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What Is the Evidence that Neuropathic Pain Is Present in Chronic Low Back Pain and Soft Tissue Syndromes? An Evidence-Based Structured Review

Authors

  • David A. Fishbain MD, FAPA,

    Corresponding author
    1. Department of Psychiatry, Miller School of Medicine at the University of Miami, Coconut Grove, Florida, USA
    2. Department of Neurological Surgery, Miller School of Medicine at the University of Miami, Coconut Grove, Florida, USA
    3. Department of Anesthesiology, Miller School of Medicine at the University of Miami, Coconut Grove, Florida, USA
    4. Department of Psychiatry, Miami VA Medical Center, Miami, Florida, USA
    5. State Farm Insurance, Bloomington, Illinois, USA
    • Reprint requests to: David A. Fishbain, MD, FAPA, University of Miami Department of Psychiatry, 1400 NW 10th Avenue (D-79), Miami, FL 33136, USA. Tel: 305-335-0192; Fax: 305-668-0578; E-mail: d.fishbain@miami.edu

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  • Brandly Cole PsyD,

    1. The Rosomoff Comprehensive Pain Center, Douglas Gardens Hospital, Miami, Florida, USA
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    • Deceased after completion of the study and analysis.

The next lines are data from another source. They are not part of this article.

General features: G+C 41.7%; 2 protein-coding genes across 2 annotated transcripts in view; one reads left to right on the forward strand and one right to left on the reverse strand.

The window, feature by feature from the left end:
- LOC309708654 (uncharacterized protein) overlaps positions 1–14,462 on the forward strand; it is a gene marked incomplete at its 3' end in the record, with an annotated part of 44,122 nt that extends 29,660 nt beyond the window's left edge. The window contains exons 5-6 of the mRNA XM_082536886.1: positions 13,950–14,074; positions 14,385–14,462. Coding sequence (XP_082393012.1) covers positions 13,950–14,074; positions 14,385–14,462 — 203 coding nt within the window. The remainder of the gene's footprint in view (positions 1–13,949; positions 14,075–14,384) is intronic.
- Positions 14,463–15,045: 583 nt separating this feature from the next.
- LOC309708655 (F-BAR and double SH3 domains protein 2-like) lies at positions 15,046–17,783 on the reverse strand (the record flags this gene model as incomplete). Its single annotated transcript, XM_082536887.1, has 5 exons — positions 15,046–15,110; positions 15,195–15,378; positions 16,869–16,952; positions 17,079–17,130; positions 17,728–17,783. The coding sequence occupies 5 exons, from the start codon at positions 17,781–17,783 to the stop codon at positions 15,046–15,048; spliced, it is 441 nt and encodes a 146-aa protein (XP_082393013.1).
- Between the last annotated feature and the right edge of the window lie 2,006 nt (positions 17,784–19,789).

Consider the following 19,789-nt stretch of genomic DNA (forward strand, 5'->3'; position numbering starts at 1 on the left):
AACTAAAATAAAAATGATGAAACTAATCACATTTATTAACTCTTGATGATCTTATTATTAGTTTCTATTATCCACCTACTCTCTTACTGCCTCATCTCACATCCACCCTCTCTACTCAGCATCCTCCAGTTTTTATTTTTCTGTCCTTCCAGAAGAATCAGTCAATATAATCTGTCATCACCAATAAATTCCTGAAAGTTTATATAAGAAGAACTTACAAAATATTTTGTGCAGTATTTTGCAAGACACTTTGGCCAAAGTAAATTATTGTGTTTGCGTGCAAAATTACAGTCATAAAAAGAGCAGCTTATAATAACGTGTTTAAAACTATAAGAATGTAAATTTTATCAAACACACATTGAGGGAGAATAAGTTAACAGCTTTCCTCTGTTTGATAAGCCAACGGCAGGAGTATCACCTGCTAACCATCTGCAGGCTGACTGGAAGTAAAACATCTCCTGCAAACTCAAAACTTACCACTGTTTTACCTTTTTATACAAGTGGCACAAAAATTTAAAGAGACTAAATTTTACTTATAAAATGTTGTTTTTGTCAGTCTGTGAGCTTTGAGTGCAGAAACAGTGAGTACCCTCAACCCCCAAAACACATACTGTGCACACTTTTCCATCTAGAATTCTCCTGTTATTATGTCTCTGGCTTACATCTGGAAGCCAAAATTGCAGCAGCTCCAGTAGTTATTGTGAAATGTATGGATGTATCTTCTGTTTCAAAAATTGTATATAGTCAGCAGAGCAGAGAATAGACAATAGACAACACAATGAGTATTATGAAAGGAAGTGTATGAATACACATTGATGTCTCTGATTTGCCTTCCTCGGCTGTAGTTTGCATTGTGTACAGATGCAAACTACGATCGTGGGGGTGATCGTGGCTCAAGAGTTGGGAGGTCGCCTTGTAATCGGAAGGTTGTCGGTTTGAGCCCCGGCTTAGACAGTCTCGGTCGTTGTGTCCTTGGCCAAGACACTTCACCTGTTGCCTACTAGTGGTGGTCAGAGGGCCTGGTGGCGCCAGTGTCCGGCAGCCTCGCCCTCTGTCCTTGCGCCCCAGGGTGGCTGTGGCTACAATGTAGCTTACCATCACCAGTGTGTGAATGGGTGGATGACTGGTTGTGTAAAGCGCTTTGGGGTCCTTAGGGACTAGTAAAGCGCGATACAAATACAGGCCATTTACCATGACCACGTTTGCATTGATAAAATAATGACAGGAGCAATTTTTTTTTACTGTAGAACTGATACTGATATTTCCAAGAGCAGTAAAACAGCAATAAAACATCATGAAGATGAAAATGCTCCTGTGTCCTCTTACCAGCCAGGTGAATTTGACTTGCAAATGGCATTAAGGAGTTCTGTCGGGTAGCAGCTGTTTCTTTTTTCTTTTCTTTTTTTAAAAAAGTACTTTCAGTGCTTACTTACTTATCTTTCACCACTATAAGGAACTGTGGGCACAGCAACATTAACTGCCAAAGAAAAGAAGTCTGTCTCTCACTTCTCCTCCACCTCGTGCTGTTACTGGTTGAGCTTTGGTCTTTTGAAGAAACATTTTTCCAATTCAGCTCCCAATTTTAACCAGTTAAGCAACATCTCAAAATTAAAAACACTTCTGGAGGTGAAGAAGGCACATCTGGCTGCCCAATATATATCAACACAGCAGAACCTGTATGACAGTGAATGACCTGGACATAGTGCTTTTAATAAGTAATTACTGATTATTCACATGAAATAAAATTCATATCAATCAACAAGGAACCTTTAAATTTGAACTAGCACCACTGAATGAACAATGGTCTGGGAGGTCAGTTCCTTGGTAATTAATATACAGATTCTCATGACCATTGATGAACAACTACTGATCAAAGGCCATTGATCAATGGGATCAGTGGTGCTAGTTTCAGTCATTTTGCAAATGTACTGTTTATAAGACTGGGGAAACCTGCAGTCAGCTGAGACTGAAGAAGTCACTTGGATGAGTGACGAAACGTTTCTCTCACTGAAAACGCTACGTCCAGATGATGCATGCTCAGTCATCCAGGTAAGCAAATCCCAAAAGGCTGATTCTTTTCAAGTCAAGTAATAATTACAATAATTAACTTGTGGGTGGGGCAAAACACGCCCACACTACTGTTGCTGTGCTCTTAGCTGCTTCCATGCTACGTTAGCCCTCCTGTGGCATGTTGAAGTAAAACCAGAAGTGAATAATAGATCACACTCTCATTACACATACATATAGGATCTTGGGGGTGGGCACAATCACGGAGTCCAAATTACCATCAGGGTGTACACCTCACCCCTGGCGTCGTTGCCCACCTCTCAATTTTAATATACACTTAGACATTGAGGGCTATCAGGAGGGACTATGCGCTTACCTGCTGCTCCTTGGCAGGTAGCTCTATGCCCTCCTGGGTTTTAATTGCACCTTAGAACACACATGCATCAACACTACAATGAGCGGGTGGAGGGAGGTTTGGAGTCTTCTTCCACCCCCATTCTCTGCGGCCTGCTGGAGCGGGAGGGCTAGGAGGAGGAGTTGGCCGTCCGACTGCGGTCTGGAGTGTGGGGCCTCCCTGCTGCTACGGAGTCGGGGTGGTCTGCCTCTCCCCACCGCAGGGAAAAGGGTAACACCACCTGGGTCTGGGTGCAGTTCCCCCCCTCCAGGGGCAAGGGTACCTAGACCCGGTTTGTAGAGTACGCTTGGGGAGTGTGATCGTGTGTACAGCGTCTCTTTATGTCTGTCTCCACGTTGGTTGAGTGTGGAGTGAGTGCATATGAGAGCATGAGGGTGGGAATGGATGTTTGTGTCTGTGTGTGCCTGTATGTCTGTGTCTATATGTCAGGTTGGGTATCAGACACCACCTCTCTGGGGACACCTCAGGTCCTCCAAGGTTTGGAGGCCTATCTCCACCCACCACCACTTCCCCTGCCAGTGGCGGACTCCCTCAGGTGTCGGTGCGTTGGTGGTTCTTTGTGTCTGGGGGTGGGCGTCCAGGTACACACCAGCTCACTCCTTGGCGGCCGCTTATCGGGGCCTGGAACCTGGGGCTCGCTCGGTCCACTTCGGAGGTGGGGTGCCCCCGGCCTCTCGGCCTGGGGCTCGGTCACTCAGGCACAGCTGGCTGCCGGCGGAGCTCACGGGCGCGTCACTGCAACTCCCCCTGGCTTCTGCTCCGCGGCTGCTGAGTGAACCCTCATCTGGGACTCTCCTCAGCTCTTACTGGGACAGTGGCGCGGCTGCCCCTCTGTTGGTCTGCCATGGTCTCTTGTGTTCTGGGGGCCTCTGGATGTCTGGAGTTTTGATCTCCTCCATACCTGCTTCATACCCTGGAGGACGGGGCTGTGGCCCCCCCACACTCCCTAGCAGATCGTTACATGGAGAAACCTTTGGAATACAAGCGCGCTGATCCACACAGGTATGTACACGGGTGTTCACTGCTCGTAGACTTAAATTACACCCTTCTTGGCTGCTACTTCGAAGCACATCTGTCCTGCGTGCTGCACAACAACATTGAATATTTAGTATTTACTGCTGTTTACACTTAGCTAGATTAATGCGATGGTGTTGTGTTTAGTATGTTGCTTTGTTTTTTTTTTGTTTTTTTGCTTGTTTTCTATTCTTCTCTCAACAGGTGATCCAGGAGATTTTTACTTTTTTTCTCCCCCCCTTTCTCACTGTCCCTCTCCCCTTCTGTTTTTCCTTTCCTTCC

• John E. Lewis PhD,

    1. Department of Psychiatry, Miller School of Medicine at the University of Miami, Coconut Grove, Florida, USA
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  • Jinrun Gao MS, MBA

    1. State Farm Insurance, Bloomington, Illinois, USA
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  • None of the authors had any direct or indirect funding in support of this study.

Abstract

Objectives

The objectives of this evidence-based review were to review the evidence for whether neuropathic pain (NP) is associated with chronic low back pain (CLBP) and soft tissue syndromes (STS), and review the reported prevalence percentages for NP within these syndromes.

Methods

Of 816 reports, 11 addressed the diagnosis of NP in CLBP and five of NP in STS. Studies were grouped by the method of arrival at an NP diagnosis, e.g., physical examination, type of NP inventory utilized, etc. The reported prevalence of NP was determined by aggregating all the patients in all the studies in each grouping. Similarly, the reported prevalence of NP within CLBP and STS was determined by aggregating all the patients with NP from all the studies in those groups. Each study was independently rated by two raters according to 11 quality criteria generating a quality score. The strength and consistency (SAC) of the evidence represented by each grouping was rated according to Agency for Health Care Policy and Research guidelines.

Results

In each grouping, 100% of the studies reported some prevalence of NP (none reported zero prevalence). Aggregated NP prevalence for CLBP was 36.6% (SAC level A [consistent multiple studies]) and for STS 41.1% (SAC level A). There was significant variation in prevalence according to the method utilized to diagnose NP.

Conclusion

There is consistent evidence by all methods that NP is present in CLBP and STS. Reported prevalence percentages by all methods are substantial. This has significant implications for the treatment of CLBP and STS.

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